Description: Ten scholars, all around 60 – 80 years old, participated in a small demonstration. They brought with them a banner that reads “Down with the Chinese aggression” and chanted “China out of Vietnam’s sea and islands.” The protest lasted around 20 minutes before participants peacefully dismissed it. There was a public security officer watching them and warning that “dealing with China is the State’s business.”
The scholars before the Chinese Consulate. Source: BBC Vietnamese
Authorities’ response: No arrest occurred. However, Professor Hoang Dung, a participant, did mention that he and others were and still are under strict surveillance. They could be put under house arrest any time.
August 10, 2019
Location: In front of the Chinese Consulate in Ho Chi Minh City (map)
Description: Le Hieu Dang Club held a protest before the Chinese Consulate in Ho Chi Minh City with around 10 participants.
Le Hieu Dang Club is a civil society organization named after Le Hieu Dang, the deceased Vice-President of the Fatherland Front of Ho Chi Minh City who had been a member of the Communist Party for 40 years but later reconsidered the leadership of the Communist Party and became very involved in the democratization movement in Vietnam in the early 2000s.
Authorities’ response: No critical issues were reported.
August 18, 2019
Location: Hon Chong Coffee Shop, Nha Trang City, Khanh Hoa Province (map)
Description: Four activists chose the coffee shop since the location is a main attraction for Chinese tourists. The signs were written in English with the hope that some tourists could understand the message.
The coffee shop’s guards called the local public security, who arrived shortly after and requested the activists to follow them to Vinh Phuoc Ward public security office in Nha Trang city. The activists were detained for four hours.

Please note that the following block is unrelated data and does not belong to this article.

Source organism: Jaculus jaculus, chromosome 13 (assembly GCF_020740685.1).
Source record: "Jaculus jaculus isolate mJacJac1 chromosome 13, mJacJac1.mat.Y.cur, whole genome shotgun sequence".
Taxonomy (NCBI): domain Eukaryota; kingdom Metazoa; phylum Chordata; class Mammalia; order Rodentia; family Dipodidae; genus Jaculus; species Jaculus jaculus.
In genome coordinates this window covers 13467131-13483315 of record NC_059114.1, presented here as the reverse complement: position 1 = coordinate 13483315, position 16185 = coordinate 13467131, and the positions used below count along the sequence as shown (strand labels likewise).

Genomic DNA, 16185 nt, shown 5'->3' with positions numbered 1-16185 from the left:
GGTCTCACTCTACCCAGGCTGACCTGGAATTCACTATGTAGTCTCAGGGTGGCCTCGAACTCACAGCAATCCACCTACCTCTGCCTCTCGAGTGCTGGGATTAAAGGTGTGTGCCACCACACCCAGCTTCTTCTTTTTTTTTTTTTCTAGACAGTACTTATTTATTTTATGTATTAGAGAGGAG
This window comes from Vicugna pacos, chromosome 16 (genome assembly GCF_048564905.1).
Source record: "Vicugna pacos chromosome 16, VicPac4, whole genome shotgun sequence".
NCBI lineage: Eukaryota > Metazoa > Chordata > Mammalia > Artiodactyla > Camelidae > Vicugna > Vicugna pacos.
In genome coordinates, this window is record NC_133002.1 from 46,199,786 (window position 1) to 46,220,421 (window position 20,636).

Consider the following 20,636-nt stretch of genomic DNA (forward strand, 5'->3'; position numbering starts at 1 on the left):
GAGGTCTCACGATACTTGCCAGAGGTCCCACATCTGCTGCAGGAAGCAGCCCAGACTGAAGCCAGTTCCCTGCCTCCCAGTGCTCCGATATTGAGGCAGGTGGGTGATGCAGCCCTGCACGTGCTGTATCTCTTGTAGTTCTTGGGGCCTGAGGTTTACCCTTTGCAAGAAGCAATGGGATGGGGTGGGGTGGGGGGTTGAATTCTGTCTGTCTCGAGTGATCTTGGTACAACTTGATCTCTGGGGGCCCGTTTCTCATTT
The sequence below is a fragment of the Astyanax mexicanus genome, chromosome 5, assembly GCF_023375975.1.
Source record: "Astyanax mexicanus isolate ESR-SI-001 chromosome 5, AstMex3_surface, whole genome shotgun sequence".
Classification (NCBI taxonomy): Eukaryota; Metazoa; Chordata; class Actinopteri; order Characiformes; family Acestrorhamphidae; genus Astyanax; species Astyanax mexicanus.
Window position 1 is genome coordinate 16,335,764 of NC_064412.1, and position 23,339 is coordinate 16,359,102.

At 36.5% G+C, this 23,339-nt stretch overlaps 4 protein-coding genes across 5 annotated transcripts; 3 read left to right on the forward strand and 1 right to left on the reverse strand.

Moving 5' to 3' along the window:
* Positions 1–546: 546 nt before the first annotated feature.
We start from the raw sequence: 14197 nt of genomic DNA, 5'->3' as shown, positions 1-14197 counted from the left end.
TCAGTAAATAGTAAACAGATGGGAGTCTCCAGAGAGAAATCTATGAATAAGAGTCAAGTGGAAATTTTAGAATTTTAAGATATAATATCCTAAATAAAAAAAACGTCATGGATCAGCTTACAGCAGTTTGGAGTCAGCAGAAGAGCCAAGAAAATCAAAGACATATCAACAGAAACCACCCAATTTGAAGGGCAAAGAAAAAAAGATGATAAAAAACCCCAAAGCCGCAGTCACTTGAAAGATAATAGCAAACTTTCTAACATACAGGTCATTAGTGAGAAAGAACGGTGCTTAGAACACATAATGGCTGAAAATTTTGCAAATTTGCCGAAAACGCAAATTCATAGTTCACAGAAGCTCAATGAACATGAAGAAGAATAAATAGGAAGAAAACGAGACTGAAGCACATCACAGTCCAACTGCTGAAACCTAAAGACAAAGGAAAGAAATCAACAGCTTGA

Four activists at the coffee shop. Source: RFA
Harassment against individual activists
Besides these public demonstrations, many other activists faced certain forms of harassment.
Facebooker Vu He protesting at Nguyen Chi Thanh’s intersection on August 8, 2019. Source: SBTN
Facebooker Vu He was detained for almost a day for “expressing his patriotism at the wrong place and wrong time,” according to his testimony. On August 8, 2019, Vu He protested against China’s activities at Vanguard Bank at the Nguyen Chi Thanh intersection. His demonstration lasted only 40 minutes due to public security’s intervention. After he went back to his accommodation, security forces took him to the police station for interrogation, leaving his hospitalized son alone without his father’s care. Before releasing him, public security reminded him to ask for permission before demonstrations and to demonstrate in the “right places.” However, they refused to reveal what would be those “right places.”
Ho Ngoc Hue, a resident in Dong Nai Province, also planned to participate in a demonstration before the Chinese Consulate with his friends in the morning of August 11, 2019. However, he was arrested on his way to Ho Chi Minh City. While the public security force inform his family about the detention, no warrant, decision or even the location of the detention was disclosed. He was only able to come home at 20:30 pm the next day.
RFA also reported that Le Gia Khanh in Hanoi was “invited” to work with the district authority and forced to sign a guarantee that he will not go to the Chinese Embassy and participate in any related protest. Pham Hien in Kien Giang was also interrogated by the local police and got his phone and laptop confiscated.
Some observers believe that the anti-China protests in Vietnam only manifest a Sinophobia syndrome. We think, however, that the protests show the public’s aspiration for freedom of expression and freedom of information. While history makes the Vietnamese constantly worried about China’s expansionism, most of the anti-China protests in 2007, 2014, 2016, 2018, and 2019 have not tried to convey the message of violence against anything Chinese. They have been mobilized due to the fact that the Vietnamese government excludes the public from knowing, understanding, and discussing the relationship with China. With the general public’s dissatisfaction regarding Chinese contractors, Chinese illegal migrant workers, and most importantly China’s provoking actions in Vietnam’s East Sea, the suppression of information and discussion only intensifies the public’s discontent. The protests, therefore, also aspire for freedom of information and expression. And that is also the very reason that the Vietnamese regime sees the threats in them.
© 2019 The 88 Project